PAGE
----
Date of Award
Doctor of Philosophy (PhD)
Materials Science & Engineering
Dawn A. Bonnell
This thesis describes a series of experiments to both determine the origins of charge transport and enhanced photoconduction in metal nanoparticle arrays linked with zinc-porphyrin complexes, but to also determine the nucleation and growth mechanisms related to Ferroelectric Nanolithography (FNL) as a platform for hybrid devices. The development of test structures on glass substrates was undertaken to not only allow the study of the mechanisms controlling charge transport but the photoconduction of zinc-porphyrin linked gold nanoparticle (AuNP) arrays. In this study, the dominate charge transport mechanism was determined to be thermally assisted tunneling and the origins of enhanced photoconduction in these systems was attributed to three mechanisms: direct exciton formation in the molecules, hot electrons and a field effect (optical antenna) due to the excitation of surface plasmons. In the hope of developing a platform for hybrid devices, FNL was utilized to systematically vary the parameters that effect the deposition of metal nanoparticles through domain directed deposition on ferroelectric surfaces. The nucleation and growth mechanisms were determined through this work, where thevintegrated photon flux controlled the particle density and the interface between the particle and the ferroelectric surface determined the particles size. Finally, with the ability to control the deposition of AuNPs on a ferroelectric surface, hybrid devices of zinc-porphyrin linked AuNPs were realized with FNL.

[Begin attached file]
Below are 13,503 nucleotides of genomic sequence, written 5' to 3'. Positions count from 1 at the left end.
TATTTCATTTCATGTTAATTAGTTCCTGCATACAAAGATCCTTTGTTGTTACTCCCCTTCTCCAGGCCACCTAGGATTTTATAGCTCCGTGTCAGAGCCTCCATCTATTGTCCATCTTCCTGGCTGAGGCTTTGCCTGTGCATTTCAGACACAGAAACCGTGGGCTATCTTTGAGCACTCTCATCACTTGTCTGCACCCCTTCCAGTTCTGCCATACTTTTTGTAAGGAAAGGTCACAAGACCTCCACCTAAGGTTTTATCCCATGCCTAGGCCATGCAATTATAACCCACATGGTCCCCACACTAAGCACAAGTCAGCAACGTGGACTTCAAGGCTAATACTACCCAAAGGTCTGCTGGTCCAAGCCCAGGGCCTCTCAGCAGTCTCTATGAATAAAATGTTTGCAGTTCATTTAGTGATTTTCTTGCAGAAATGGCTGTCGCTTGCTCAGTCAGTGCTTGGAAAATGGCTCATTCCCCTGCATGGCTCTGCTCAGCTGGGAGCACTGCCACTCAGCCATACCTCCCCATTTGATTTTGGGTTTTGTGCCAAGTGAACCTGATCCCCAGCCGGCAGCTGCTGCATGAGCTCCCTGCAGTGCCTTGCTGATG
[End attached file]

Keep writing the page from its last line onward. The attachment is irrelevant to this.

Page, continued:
Conklin, David, "Plasmon Enhanced Photoconduction in Porphyrin-Gold Nanoparticle Assemblies" (2011). Publicly Accessible Penn Dissertations. 453.